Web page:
Note on Apologetics II

I’ve been thinking about apologetics and its role in theology for a little while now. It has a long and distinguished history – from the early church onwards. But what exactly is it?

The basic definition is ‘a reasoned defense’ of something. The word ‘apologia’ was more of a legal term in New Testament times, used to denote the defense one would give of oneself at court. In more modern terms, specifically in Christian terms, it basically means giving the reasons for your Christian belief. This typically involves evidence from history, philosophy, science, etc etc. There are lots of different approaches, though, some which eschew the use of evidence.

NT examples of apologetics: most famously, Paul’s address to the Athenians on Mars Hill. Early church example: Justin Martyr and his use of the concept of ‘logos’ (which was used in the Gospel of John, but really fleshed out by Justin). Modern examples: William Lane Craig.

So why apologetics? To give a reason, or a reasoned defense, for the hope within. Often, however, (at least this is what I’ve noticed) apologetics means defending, in an almost military fashion, the Christian faith or aspects of it. It’s seen as necessary to establish the rationality (whatever that may mean) of the faith.

Things that come to mind: I don’t really see the Christian faith some something that needs to be defended in this manner. The Gospel is a proclamation – how does one defend a proclamation? Does one need to? Does, for example, the resurrection of Jesus need to be established as ‘rational’? (It should be noted that I do in fact think that the Gospel is rational, but in the classical metaphysical sense of the word – like how David Bentley Hart argues in ‘The Experience of God’). The Gospel is a proclamation of the ruler-ship of Jesus. When a king conquers another king, he doesn’t send out messengers to establish the rationality of his kingship to his new subjects, though his kingship is no doubt ‘rational’.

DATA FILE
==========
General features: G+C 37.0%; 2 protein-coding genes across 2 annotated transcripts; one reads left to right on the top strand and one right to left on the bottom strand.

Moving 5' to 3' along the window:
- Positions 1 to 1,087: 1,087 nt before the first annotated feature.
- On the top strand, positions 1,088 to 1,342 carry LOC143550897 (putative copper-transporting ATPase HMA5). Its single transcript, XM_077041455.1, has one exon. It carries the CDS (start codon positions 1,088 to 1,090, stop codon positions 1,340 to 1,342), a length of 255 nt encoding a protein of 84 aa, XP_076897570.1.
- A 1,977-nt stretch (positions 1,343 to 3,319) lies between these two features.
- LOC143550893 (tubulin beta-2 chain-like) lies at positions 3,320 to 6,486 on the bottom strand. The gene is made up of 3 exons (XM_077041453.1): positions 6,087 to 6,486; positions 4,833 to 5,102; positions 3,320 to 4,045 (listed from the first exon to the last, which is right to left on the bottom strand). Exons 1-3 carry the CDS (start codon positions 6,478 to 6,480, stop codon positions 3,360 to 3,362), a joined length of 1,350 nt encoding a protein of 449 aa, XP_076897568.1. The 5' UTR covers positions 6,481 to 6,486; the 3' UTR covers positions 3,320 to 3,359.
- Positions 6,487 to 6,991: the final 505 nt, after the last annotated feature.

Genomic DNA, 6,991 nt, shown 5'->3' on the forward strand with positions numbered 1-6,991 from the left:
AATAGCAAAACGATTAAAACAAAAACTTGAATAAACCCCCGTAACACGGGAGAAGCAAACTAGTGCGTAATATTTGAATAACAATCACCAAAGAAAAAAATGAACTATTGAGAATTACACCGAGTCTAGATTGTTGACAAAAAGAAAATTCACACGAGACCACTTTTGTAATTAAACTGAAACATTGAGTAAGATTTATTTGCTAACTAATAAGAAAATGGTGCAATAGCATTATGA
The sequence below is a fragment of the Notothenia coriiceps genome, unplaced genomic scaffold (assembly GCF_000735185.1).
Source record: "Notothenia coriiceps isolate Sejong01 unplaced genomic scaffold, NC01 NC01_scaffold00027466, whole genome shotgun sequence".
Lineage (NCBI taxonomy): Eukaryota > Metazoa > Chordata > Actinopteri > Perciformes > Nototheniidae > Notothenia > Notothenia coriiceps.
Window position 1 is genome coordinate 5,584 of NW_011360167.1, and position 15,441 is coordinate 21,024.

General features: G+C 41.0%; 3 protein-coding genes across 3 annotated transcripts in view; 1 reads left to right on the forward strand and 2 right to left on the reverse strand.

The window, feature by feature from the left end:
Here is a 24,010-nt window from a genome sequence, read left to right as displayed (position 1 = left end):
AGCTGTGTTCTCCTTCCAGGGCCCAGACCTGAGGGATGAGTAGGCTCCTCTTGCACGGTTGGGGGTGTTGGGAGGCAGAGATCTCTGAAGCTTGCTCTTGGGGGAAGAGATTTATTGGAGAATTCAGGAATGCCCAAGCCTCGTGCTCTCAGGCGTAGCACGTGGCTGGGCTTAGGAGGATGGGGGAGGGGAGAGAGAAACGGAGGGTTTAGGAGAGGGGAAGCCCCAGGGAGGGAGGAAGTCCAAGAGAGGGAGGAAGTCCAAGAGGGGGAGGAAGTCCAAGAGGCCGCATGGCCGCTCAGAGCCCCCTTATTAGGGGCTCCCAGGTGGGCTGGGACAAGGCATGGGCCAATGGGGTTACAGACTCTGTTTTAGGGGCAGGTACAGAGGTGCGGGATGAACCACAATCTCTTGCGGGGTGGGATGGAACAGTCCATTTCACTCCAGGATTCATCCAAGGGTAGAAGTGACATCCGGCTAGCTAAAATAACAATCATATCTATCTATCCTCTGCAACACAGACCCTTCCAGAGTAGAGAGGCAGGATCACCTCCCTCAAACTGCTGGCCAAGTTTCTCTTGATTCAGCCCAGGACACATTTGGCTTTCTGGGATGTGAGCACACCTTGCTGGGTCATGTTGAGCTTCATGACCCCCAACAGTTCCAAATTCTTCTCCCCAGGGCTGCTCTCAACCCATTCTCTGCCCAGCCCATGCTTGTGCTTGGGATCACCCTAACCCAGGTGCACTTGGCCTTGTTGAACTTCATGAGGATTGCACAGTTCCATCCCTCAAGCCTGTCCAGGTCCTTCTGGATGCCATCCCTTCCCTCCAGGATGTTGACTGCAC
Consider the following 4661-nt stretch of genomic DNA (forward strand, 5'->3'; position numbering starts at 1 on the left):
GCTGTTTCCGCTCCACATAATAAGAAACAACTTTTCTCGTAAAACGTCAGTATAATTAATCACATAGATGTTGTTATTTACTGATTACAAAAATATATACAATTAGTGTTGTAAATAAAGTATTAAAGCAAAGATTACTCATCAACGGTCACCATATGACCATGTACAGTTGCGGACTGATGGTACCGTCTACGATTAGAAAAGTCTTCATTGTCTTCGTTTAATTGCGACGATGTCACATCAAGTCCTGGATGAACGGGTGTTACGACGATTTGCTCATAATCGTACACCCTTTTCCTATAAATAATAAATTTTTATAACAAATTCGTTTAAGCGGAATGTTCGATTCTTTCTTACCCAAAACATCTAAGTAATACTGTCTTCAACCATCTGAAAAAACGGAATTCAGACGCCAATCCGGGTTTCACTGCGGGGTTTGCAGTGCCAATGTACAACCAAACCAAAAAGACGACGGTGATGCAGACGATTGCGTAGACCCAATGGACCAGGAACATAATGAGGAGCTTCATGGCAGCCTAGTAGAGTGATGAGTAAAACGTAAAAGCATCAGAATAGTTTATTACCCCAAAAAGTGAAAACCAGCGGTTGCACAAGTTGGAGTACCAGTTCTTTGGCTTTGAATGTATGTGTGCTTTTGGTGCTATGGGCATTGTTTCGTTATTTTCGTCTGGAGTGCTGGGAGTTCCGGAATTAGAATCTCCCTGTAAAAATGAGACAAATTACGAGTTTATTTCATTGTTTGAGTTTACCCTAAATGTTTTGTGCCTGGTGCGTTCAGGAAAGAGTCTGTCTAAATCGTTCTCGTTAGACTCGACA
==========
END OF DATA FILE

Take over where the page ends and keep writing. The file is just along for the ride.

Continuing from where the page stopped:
Now this isn’t to say that the Christian picture of the world doesn’t have things like good argument in its favour – it certainly does. But these arguments can’t function as foundational-istic data upon which one bases their belief in the Christian message. The truth of the Christian message isn’t a matter of the discovery of data by infallible method.

What this does mean, though, is that a lot of pop-apologetics isn’t really doing anything helpful. One thinks of the many books in which the Resurrection is ‘proved’ – things like the trustworthiness of the documents, eyewitness accounts, etc, typically come into play. This does little good. Apologetics which seek to ‘prove’ the ‘rationality’ of various tenets of Christianity (resurrection, ascension, etc) are misguided not because these events aren’t ‘rational’ (in a very deep sense, they are) but because it seeks to establish the rationality of faith based on these events conforming to a certain kind of ‘rationality’ so as to serve reasons to believe – the reason for the hope within. The reason for the hope within the Christian is not the demonstration of the ‘rationality’ of particular events in the narrative of Scripture but the crucified and risen Messiah.

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